There is both the very familiar and the very unfamiliar in moving here. It is difficult to decide which we want to seek out. We have had fish twice, but we could have done that in Manitoba anytime - though it is an exciting novelty to eat something that was caught so nearby. The grocery store fish is similar in price (which is lame), but I'm sure we'll find some local place that sells cheaper stuff.
Mainly, the familiar stuff is a result of globalization and still being in Canada. There's a Tim Hortons on every corner, the nearby mall has practically all the same stores as Polo Park in Winnipeg and there is even a Chez Cora nearby (though not nearly as French as the one in St. Boniface!). Even in that, though, there are differences - Superstore is called Dominion (though it is exactly the same - save the fact that the carts aren't coin-op) and Safeway, the Bay and 7-Eleven are nowhere to be found.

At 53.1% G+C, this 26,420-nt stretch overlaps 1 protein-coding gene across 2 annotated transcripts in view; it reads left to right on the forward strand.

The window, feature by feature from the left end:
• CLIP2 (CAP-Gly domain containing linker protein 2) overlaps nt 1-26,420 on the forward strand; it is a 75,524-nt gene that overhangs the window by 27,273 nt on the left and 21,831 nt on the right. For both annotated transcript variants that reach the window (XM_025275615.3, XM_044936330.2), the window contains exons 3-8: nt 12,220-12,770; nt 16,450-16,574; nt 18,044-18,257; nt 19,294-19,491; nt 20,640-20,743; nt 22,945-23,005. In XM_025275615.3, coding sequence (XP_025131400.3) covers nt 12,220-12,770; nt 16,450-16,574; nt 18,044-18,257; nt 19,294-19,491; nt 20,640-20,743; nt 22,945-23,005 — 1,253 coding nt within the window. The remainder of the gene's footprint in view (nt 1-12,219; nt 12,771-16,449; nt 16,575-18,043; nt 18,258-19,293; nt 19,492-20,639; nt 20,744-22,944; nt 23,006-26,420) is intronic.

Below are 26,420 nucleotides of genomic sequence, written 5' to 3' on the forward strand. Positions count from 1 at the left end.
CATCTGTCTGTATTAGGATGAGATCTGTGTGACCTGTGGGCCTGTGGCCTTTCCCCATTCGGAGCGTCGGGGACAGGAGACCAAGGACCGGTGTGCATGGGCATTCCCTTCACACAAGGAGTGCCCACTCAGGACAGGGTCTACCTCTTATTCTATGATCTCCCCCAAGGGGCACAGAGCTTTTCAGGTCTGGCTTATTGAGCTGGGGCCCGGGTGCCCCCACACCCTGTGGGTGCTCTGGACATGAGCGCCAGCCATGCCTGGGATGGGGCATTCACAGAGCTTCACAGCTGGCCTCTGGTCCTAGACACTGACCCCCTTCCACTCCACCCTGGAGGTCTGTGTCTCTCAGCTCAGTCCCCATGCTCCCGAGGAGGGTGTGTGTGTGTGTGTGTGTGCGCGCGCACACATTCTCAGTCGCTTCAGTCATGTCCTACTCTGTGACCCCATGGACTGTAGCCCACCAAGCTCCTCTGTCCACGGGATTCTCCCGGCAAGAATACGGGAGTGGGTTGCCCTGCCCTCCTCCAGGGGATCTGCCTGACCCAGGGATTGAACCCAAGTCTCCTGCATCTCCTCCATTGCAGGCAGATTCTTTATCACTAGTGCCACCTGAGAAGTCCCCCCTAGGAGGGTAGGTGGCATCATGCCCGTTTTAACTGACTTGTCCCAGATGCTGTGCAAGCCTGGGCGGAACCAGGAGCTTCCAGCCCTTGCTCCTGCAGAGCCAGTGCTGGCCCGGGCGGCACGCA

Then there is the very unfamiliar- and I am talking, of course, about the accents. Some are stronger then others, naturally, but everyone talks so differently here! There are times when you just plain can't understand someone! It is really neat, though, and makes me so much more aware of the way I speak.
Also unfamiliar to this prairie girl are all the hills. I have spent quite a bit of time in BC as a kid and so it's not like I've never been around hills before, but they have never been such a part of daily life as they are now. Our apartment is situated right in the middle of a hill, so we are constantly going up or down it to get anywhere. It's exhausting, but I think my legs will just get stronger and stronger!
Lastly, as we discovered very early on while driving in our rental car - Winnipeg's confusion corner has nothing on this city. There are no straight roads. None. Look up St. John's on googlemaps and just try and find a grid. It's ridiculous for two people with such a crappy sense of direction!
So, there are these familiar and unfamiliar things as we try to adjust. I miss Winnipeg's Rye Bread and eating at Stella's, but we're making our way here and finding the local flavour here might be just as good (or better).